One option might be to attempt to actually reduce the entire screen down into a smaller set of repeating patterns, Cinepak style, to reduce the number of totally unique symbols in the huffman tree but meh that sounds like effort and I'm not convinced it will save me much.

One other thing I've also noticed is that I seem to get slightly better compression results by length-limiting my huffman tree, since at some point the codes become longer than it would take to actually just encode the full block.
A dual-color block takes all of four bytes total to encode, so I limit length to 32 entries now. Past that it just encodes the block itself rather than the huffman code

Though I'm a little less worried about how big it is and more focused on making sure it can decode super fast so I can write a playback library for my fantasy console LOL

My shitty Cronch video codec playing the Sonic 06 opening. At the moment the raw 320x200 3k+ frame video sits at nearly 200MB, and the cronched video is 30MB (not as good as it could be but still a savings)
streamable.com/yef0e

OK so now the video plays from start to finish, and it's.... visually legible.
But man, it's all squashed into one corner of the frame and the colors are really bad.
Time to do some digging 🤔

Think I fixed it, was some slightly wrong logic in how I serialized my huffman codes. Amazing it still managed to play as far into the stream as it did haha

Debugging off-by-one errors in playing back video from a continuous stream that only happen several hundred frames in and that *could* potentially be at the individual bit level is

really tough apparently

w h e w
Working on my new huffman-coded retro video compression.
Uncompressed would be 320 x 200 8 bits per pixel paletted. 64000 bytes per frame uncompressed.
My compressed bitstream is sitting at about 2000 bytes per frame.
That's a ~33:1 compression ratio.
Hot d a m n.

Huffman coding is cool because everyone tells you how to build a huffman tree using a fancy priority-queue based algorithm to iteratively pop the two least used items and build a tree node out of them but nobody tells you you can just put your shit in a flat list, sort by ref count, and call it a day.

Weird quirk of my C++ project compared to my C# attempt:
Compiled in Debug mode, massively slower than my C# version.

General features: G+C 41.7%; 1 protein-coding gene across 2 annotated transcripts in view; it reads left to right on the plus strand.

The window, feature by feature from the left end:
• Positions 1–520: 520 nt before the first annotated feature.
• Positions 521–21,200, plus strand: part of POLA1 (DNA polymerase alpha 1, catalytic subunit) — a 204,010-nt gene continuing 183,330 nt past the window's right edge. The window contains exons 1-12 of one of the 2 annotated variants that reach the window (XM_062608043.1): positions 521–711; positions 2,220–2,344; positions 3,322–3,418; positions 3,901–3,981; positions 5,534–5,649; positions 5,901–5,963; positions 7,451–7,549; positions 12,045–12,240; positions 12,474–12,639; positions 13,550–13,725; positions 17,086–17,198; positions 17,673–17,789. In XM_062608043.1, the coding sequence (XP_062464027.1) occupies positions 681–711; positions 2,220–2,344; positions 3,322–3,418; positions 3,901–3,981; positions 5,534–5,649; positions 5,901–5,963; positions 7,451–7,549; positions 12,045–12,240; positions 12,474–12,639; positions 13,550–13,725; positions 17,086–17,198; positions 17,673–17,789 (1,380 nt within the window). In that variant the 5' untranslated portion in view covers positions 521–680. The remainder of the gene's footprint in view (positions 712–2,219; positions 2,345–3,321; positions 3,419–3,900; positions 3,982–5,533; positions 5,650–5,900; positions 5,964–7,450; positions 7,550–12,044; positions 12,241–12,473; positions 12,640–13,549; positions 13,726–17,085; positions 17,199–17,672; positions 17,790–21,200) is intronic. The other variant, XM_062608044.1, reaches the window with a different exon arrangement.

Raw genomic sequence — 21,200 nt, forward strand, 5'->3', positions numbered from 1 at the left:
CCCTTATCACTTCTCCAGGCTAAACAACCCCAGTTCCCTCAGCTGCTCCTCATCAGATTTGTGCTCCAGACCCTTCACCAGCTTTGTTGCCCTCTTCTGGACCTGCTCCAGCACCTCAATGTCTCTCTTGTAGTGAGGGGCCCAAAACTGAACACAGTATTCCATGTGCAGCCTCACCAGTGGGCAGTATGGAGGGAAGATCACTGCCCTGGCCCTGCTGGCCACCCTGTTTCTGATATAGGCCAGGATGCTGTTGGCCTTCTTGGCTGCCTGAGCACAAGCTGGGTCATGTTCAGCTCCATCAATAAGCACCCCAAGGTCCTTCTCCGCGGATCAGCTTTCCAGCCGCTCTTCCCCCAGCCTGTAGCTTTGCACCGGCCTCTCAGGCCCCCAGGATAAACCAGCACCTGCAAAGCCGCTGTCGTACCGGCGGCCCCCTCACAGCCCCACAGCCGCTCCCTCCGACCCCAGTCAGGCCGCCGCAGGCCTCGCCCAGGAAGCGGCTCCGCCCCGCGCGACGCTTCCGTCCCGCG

Compiled in Release mode, ludicrously faster than my C# version.

Interesting performance gap lol.

Nice, got my little console app opening an MP4 file, receiving frames, and rescaling/converting them to 320x200 RGBA32 frames. Next step: generate frame palettes, conform frames to palettes, and then compress each frame!

One of the things I'm doing at the moment is porting over from my original hacky-ass C# app to a C++ app and compiling in libavcodec instead of the really bad solution i used for the C# app which was call out to external FFMPEG bin -> generate PNG frames -> load PNG frames.
New C++ version will just decode that shit *directly*.

The other thing I wanna do is look into improving palette selection, and also look into huffman coding the aforementioned 4x4 blocks for further reduced size.

Video is restricted to 256 color paletted, 320x200 (which is the resolution of mode 1 of my fantasy console's graphics system). Encodes 4x4 blocks of pixels which can be unchanged since last frame, single color fill, dual color, or full/uncompressed. Still lots of work to do.

Current status: messing with a Cinepak/Smacker inspired video codec for a fantasy console I'm working on :)
streamable.com/808av

So I guess virtual calls are gonna be potentially much more expensive as a side effect of fixes for Spectre / Meltdown.
And suddenly Mike Acton's "typical C++ bullshit" slides are now perhaps more relevant than ever.

Well, my PC has bluescreened twice in a row related to NVidia services :c

Interesting. Looks like my device supports a minimum OpenSL buffer size of 240 samples at 48khz, yet does not expose the "android.hardware.audio.low_latency" feature, so Unity opts not to use the OpenSL audio path.

That's quite unfortunate.

@KillaMaaki It probably wouldn't be so bad for a non-VR app, but it becomes much more noticeable in VR I think.

Wow..... so apparently audio latency in Unity is unusably bad, at least on a Moto G4. On "best latency" vehicle crash sounds are playing easily 200ms after the actual impact has happened.
That's almost a quarter of a second later. It sounds horrible.

Oh OK. The culprit was "Use 32-bit display buffer". 16-bit buffer it is then.

Now, I suppose my hubris was in assuming that mobile hardware would be capable of going beyond the color depth of a SNES without breaking a sweat, but I suppose I ask too much of a phone 🤷

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